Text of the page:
AIPAC Wall Beginning to Crack
By Ira Chernus, t r u t h o u t | Perspective
June 9, 2009
Israeli President Shimon Peres speaks at the AIPAC
policy conference in
Israeli President Shimon Peres speaks at the American
For years, AIPAC (The American
Committee) has helped to stonewall the
peace process by building a solid wall around the
Israeli government, protecting it from criticism in the
US. Senators and representatives have feared the wrath
of AIPAC come Election Day, even in states and
districts where the Jewish vote is negligible. Whatever
they may have thought privately about
toward the Palestinians, they've remained silent.
I got a first-hand glimpse of the process shortly after
last year's election, when I talked to an aide of a
newly elected House member. The new member, who
represents a district with hardly any organized Jewish
community, knew very little about the Middle East when
the campaign began. The representative had been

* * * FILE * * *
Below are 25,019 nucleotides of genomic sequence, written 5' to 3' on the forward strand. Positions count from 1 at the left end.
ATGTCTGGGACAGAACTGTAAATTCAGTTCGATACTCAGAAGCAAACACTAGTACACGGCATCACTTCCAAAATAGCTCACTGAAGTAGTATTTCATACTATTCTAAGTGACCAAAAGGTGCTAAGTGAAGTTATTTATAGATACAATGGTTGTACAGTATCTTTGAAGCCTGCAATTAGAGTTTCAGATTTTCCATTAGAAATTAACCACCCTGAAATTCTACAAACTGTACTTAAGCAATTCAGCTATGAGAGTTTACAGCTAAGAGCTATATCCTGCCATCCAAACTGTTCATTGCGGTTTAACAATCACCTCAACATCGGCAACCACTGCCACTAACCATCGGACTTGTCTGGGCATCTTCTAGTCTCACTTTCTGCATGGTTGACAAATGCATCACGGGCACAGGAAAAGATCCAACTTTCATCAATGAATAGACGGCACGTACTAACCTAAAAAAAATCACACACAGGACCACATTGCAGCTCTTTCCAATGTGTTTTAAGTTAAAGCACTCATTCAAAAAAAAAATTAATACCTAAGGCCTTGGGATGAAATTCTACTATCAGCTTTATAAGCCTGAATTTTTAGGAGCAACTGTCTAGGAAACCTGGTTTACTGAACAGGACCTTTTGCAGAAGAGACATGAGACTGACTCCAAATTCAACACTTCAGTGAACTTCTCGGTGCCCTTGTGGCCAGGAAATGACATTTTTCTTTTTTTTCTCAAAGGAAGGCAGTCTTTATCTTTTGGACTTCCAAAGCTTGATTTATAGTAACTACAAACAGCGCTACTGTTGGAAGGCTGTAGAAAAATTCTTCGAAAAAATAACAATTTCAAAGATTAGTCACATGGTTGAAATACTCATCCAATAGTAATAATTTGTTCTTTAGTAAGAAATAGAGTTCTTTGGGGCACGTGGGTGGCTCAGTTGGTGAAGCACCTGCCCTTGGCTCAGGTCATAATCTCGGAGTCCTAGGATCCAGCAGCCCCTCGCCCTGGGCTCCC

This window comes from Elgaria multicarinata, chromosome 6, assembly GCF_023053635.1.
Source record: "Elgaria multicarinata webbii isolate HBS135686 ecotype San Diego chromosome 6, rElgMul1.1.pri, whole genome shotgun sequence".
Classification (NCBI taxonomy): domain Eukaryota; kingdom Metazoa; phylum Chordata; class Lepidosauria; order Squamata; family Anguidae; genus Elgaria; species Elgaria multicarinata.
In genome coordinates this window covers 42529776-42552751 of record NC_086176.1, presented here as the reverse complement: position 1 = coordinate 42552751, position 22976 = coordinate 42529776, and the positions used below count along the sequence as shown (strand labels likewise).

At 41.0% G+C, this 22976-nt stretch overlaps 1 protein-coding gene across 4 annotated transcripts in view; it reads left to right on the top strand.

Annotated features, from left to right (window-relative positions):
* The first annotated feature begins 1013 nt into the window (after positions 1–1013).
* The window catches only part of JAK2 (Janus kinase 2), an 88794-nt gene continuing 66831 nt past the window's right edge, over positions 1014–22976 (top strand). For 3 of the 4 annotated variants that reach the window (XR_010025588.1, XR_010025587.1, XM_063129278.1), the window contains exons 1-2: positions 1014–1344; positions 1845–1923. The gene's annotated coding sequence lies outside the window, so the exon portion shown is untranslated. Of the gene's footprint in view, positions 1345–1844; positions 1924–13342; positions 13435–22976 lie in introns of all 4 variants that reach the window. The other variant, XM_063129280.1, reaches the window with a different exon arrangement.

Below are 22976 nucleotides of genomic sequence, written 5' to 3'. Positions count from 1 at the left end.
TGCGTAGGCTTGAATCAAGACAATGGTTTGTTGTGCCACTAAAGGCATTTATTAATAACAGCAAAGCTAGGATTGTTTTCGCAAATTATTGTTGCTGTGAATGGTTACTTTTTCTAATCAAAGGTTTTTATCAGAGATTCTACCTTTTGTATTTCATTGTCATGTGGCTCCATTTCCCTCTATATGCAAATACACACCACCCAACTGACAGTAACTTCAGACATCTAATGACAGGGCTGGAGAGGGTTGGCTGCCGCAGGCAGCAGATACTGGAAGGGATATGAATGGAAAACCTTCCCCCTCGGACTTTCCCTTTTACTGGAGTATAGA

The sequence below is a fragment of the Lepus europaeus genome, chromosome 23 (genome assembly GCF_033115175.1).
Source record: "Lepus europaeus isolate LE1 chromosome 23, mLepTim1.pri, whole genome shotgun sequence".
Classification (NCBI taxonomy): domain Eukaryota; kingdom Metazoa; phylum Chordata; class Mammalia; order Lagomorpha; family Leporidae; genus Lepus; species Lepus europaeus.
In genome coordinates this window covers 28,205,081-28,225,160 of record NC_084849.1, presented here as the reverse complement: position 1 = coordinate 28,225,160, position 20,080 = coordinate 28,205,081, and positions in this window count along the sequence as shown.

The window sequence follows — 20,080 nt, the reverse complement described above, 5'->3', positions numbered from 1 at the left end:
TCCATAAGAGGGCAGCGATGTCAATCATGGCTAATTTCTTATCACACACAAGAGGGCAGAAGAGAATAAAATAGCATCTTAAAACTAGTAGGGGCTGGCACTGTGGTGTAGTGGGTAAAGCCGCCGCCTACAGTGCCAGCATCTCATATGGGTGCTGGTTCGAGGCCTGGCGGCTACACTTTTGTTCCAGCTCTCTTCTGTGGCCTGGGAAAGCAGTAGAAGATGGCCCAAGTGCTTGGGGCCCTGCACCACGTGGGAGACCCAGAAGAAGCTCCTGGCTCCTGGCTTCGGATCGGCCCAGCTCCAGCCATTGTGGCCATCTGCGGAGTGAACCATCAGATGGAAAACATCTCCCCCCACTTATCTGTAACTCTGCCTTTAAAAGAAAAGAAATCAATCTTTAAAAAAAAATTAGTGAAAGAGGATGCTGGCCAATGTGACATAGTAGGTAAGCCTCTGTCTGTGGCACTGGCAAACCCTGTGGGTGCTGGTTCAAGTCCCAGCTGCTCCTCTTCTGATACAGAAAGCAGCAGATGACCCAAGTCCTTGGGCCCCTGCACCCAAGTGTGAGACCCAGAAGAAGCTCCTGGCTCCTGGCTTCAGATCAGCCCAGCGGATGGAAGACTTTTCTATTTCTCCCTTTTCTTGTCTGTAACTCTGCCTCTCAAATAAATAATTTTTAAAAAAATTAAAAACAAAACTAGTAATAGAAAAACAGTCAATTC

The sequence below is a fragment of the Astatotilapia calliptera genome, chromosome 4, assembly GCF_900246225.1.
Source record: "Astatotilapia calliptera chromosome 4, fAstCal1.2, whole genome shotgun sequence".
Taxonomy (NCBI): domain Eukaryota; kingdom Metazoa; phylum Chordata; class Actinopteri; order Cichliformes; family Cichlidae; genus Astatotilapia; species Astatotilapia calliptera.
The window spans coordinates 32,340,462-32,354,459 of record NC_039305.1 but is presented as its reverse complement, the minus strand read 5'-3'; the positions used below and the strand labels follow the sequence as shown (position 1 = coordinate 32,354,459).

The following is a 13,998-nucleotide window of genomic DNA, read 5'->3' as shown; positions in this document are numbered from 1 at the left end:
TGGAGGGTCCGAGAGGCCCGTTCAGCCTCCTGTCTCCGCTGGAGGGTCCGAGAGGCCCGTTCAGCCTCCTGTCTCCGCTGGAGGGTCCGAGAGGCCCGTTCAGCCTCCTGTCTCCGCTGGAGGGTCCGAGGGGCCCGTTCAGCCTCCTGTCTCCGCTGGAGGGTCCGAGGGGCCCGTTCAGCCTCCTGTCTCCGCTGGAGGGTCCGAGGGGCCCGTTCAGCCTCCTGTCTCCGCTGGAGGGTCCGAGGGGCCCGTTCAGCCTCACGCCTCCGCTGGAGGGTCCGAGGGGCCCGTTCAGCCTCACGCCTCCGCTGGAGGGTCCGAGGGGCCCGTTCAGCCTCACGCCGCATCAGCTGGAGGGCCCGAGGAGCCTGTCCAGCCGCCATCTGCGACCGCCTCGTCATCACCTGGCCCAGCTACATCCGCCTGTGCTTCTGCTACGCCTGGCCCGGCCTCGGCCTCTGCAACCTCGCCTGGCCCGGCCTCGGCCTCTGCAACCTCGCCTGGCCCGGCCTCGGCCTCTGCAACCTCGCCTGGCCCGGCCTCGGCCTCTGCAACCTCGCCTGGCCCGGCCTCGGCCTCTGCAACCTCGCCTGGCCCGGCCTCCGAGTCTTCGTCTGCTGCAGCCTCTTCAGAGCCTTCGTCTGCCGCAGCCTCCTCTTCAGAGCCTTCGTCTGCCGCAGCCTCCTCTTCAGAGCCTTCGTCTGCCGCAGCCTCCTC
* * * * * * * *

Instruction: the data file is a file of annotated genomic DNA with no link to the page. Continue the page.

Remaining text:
"educated" on the issue, the aide told me, by a handful
of wealthy Democrats - none from the member's district,
all generous contributors to the campaign, and all
staunch supporters of the AIPAC line. That's how it
works, all over the country.
Or at least that's how it used to work. Now, for the
first time, there are signs of a crack in AIPAC's
vaunted political edifice. The wedge issue is the Obama
administration's public demand that
construction in its
what the Israelis call expansion to accommodate
the right-wing Likud party, settlement expansion is
hardly a partisan matter in
a more or less unbroken pace for years, regardless of
which party headed the government. And Israeli Defense
Minister Ehud Barak, leader of the opposition Labor
Party, is equally staunch in demanding the right of
What's new is the serious objection being voiced in the
administration, but by members of Congress, including
John Kerry, who heads the Senate Foreign Relations